531 U.S. 12, 23 (2000)). But, the only fraud in Berroa involved
the use of misrepresentations to a state agency in order to obtain
a license from it. The charged fraud here, by contrast, arises
from misrepresentations to other private parties about whether a
license from the state exists. Punishing such a misrepresentation
does not infringe on the ability of states to regulate the
licensing process itself. After all, there is little difference
between a misrepresentation about a state licensing regime made to
one's customers and other types of misrepresentations made to those
- 36 -
customers about the seller's credentials that the federal mail
fraud statute undoubtedly does penalize.
That brings us to Svirskiy's challenge to the last of
his stand-alone mail fraud convictions, which is the only one for
a count that is not related to NECC's use of Scott Connolly in its
compounding operations. This final count alleged that Svirskiy
had committed mail fraud because NECC sold methotrexate
injectables to one of its customers, USC University Hospital, after
making false representations to that customer about the products
that it would sell them.
Svirskiy argues that his conviction on this count cannot
stand because the evidence shows that the medications that were
shipped were both sterile and potent. But, even assuming that is
so, his opening brief fails to acknowledge, much less engage with,
the government's theory that the mail fraud was based on the fact
that NECC claimed to comply with USP-797 yet subsequently sold
medications to USC University Hospital that contained an expired
ingredient in violation of USP-797.5 And, indeed, the evidence
5 Svirskiy's reply brief does make note of witness
testimony indicating that the FDA allows for the stockpiling of
certain emergency medications past their expiration date upon
appropriate testing. But, he fails to develop an argument for why
the existence of this program -- of which Svirskiy does not contend
NECC's activities to have been a part -- suggests that NECC's
conduct adhered to USP-797, which is the critical issue.
- 37 -
supportably shows that even though NECC represented to USC
University Hospital that it complied with USP-797, the
methotrexate injectables at issue were prepared with an expired
ingredient -- the methotrexate itself, which had expired more than
four years prior -- in violation of USP-797. Thus, Svirskiy's
sufficiency challenge to his conviction on this count fails as
We come, then, to Svirskiy's challenges to his
racketeering convictions, rather than his convictions for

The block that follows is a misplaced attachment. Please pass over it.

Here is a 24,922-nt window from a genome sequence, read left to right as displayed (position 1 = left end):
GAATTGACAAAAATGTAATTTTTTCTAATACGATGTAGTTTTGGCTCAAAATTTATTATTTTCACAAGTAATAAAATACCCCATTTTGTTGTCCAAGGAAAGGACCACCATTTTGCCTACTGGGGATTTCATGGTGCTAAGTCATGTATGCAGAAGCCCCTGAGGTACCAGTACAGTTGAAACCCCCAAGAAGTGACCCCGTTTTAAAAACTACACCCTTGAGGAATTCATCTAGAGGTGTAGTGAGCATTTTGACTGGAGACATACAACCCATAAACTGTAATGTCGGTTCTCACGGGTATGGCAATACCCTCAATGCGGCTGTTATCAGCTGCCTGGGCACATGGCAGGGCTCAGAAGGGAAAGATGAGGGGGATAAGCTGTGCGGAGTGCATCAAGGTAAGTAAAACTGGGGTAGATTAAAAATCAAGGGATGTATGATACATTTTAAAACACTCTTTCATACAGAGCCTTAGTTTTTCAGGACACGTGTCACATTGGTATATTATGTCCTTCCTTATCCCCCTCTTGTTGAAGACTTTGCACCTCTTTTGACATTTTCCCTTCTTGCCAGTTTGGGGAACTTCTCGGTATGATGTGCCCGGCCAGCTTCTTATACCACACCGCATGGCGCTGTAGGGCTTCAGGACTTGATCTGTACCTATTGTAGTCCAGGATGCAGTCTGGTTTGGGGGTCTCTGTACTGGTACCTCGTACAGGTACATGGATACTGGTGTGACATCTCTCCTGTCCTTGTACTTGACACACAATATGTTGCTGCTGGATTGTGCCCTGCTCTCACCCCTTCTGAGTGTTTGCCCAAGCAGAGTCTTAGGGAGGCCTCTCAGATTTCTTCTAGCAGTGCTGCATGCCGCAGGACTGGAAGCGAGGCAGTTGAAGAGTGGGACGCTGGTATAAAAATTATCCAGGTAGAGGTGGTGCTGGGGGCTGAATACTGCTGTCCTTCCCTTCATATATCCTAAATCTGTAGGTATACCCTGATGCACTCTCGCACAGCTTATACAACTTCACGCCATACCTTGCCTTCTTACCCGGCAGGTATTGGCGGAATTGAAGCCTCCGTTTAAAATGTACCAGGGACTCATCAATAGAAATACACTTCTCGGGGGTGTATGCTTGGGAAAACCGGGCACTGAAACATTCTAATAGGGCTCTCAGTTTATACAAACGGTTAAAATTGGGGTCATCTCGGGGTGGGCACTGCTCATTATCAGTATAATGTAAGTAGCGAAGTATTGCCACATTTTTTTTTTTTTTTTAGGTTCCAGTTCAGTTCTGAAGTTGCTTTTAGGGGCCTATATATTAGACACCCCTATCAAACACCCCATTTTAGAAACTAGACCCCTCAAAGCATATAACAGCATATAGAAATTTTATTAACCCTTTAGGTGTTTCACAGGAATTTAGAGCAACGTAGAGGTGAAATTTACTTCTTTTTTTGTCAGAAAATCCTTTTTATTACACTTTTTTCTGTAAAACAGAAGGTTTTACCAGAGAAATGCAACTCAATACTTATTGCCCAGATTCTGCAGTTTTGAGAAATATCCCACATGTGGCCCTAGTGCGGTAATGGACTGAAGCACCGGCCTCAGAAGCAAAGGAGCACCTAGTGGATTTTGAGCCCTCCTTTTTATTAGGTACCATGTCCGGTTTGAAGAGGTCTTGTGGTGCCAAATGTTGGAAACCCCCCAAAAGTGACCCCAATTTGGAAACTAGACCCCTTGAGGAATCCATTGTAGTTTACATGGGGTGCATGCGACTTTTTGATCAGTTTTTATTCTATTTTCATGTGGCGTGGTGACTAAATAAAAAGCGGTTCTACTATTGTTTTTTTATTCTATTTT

committing stand-alone mail fraud offenses. Here, too, though,
the challenges are without merit.
We first confront Svirskiy's contention that, because
his convictions for racketeering and racketeering conspiracy were
premised, at least in part, on acts of mail fraud that mirror the
mail fraud grounding each of his ten stand-alone mail fraud
convictions, the evidentiary holes that he identifies in the
government's theory of mail fraud in challenging his convictions
on the stand-alone counts of mail fraud also require us to reverse
his racketeering and racketeering conspiracy convictions due to a
lack of sufficient evidence. But, as we have just explained, his
challenges to the sufficiency of the evidence supporting the
convictions on the stand-alone mail fraud counts lack merit. Thus,
- 38 -
these challenges to his racketeering or racketeering conspiracy
convictions lack merit as well.
Svirskiy's next set of challenges to these racketeeringrelated convictions also takes issue with the sufficiency of the
evidence supporting them. But, in this set of challenges, Svirskiy
does not question whether the evidence suffices to support the
existence of the predicate acts of mail fraud found by the jury.
Instead, he contends that the evidence did not suffice to show
that those predicate acts, when viewed as a collective, constitute
a "pattern of racketeering activity," 18 U.S.C. § 1962(c), even
assuming the evidence of the existence of each individual predicate
act of mail fraud sufficed.
A pattern of racketeering activity must consist of "at
least two acts of racketeering activity," the most recent of "which
occurred within ten years . . . after the commission of a prior
act of racketeering activity." Id. § 1961(5). The Supreme Court
has made clear that, to establish such a "pattern," the government
"must show that the racketeering predicates are related, and that
they amount to or pose a threat of continued criminal activity."
H.J. Inc. v. Nw. Bell Tel. Co., 492 U.S. 229, 239 (1989).